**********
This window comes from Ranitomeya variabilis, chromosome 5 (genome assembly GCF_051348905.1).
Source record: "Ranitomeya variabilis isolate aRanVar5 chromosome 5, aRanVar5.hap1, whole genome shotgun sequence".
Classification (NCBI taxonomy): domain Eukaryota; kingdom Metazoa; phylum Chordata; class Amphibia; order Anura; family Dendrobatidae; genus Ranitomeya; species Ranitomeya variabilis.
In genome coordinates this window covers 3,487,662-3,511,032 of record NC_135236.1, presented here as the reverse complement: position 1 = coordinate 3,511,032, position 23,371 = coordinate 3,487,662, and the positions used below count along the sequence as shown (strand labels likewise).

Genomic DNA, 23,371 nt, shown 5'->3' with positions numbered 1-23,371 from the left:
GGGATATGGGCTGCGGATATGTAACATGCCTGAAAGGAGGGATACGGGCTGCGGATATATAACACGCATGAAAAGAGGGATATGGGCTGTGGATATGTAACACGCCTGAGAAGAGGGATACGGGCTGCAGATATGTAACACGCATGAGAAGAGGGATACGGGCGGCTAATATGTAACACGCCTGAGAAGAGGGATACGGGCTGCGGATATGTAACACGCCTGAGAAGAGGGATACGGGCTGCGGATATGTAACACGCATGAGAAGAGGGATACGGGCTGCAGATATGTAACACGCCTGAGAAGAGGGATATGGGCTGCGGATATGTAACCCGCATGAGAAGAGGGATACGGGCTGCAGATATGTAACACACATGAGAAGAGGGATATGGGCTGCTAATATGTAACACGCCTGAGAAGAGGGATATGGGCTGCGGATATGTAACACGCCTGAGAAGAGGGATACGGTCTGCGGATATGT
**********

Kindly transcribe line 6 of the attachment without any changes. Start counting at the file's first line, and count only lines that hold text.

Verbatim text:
GGGATATGGGCTGCGGATATGTAACATGCCTGAAAGGAGGGATACGGGCTGCGGATATATAACACGCATGAAAAGAGGGATATGGGCTGTGGATATGTAACACGCCTGAGAAGAGGGATACGGGCTGCAGATATGTAACACGCATGAGAAGAGGGATACGGGCGGCTAATATGTAACACGCCTGAGAAGAGGGATACGGGCTGCGGATATGTAACACGCCTGAGAAGAGGGATACGGGCTGCGGATATGTAACACGCATGAGAAGAGGGATACGGGCTGCAGATATGTAACACGCCTGAGAAGAGGGATATGGGCTGCGGATATGTAACCCGCATGAGAAGAGGGATACGGGCTGCAGATATGTAACACACATGAGAAGAGGGATATGGGCTGCTAATATGTAACACGCCTGAGAAGAGGGATATGGGCTGCGGATATGTAACACGCCTGAGAAGAGGGATACGGTCTGCGGATATGT